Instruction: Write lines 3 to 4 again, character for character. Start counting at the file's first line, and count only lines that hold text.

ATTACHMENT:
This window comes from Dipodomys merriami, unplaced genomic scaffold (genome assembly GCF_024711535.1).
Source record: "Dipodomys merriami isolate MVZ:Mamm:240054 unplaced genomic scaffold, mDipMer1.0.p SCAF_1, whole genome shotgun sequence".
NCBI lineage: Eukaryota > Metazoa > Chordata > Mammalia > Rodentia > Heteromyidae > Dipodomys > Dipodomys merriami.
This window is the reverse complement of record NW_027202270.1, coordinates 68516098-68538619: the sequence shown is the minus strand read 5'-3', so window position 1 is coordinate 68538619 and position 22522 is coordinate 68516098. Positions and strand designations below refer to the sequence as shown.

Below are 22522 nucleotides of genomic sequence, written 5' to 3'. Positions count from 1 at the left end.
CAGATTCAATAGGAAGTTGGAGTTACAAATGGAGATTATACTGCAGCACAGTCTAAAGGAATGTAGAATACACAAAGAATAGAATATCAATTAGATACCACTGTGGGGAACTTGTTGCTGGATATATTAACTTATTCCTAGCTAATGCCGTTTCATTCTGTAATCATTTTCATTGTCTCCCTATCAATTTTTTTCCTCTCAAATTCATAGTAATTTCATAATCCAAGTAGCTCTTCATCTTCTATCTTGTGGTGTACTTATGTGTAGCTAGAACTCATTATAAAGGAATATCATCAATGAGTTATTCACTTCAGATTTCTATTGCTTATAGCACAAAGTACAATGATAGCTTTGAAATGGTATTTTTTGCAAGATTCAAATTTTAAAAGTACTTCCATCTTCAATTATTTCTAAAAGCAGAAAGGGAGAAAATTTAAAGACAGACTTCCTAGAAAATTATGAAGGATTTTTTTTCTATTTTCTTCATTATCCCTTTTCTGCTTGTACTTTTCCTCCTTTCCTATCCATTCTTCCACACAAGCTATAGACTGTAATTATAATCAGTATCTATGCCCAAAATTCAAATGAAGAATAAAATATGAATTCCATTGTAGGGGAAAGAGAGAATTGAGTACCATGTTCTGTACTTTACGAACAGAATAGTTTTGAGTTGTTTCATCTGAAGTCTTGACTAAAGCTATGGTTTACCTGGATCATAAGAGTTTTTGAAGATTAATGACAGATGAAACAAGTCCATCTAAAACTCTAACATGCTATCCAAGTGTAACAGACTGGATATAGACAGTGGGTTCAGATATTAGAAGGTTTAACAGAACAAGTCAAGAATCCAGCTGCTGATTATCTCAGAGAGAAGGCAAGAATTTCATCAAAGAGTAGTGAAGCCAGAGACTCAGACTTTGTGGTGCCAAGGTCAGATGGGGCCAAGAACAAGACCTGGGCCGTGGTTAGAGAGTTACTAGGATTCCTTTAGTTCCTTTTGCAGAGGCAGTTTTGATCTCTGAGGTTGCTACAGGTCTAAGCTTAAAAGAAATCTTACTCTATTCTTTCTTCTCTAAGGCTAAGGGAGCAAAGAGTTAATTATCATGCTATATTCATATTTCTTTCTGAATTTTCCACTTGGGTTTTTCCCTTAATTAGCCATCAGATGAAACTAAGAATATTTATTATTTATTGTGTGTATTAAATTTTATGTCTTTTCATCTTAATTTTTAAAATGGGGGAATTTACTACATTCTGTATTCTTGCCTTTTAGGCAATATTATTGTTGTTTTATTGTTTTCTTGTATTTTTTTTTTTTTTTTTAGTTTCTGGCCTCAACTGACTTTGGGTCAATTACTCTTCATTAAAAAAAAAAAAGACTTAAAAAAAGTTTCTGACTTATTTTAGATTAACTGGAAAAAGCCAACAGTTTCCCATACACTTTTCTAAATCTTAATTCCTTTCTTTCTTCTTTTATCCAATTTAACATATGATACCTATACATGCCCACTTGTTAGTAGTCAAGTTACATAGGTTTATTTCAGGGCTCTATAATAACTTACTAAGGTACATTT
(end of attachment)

NCBI lineage: Eukaryota > Metazoa > Chordata > Mammalia > Rodentia > Heteromyidae > Dipodomys > Dipodomys merriami.
This window is the reverse complement of record NW_027202270.1, coordinates 68516098-68538619: the sequence shown is the minus strand read 5'-3', so window position 1 is coordinate 68538619 and position 22522 is coordinate 68516098. Positions and strand designations below refer to the sequence as shown.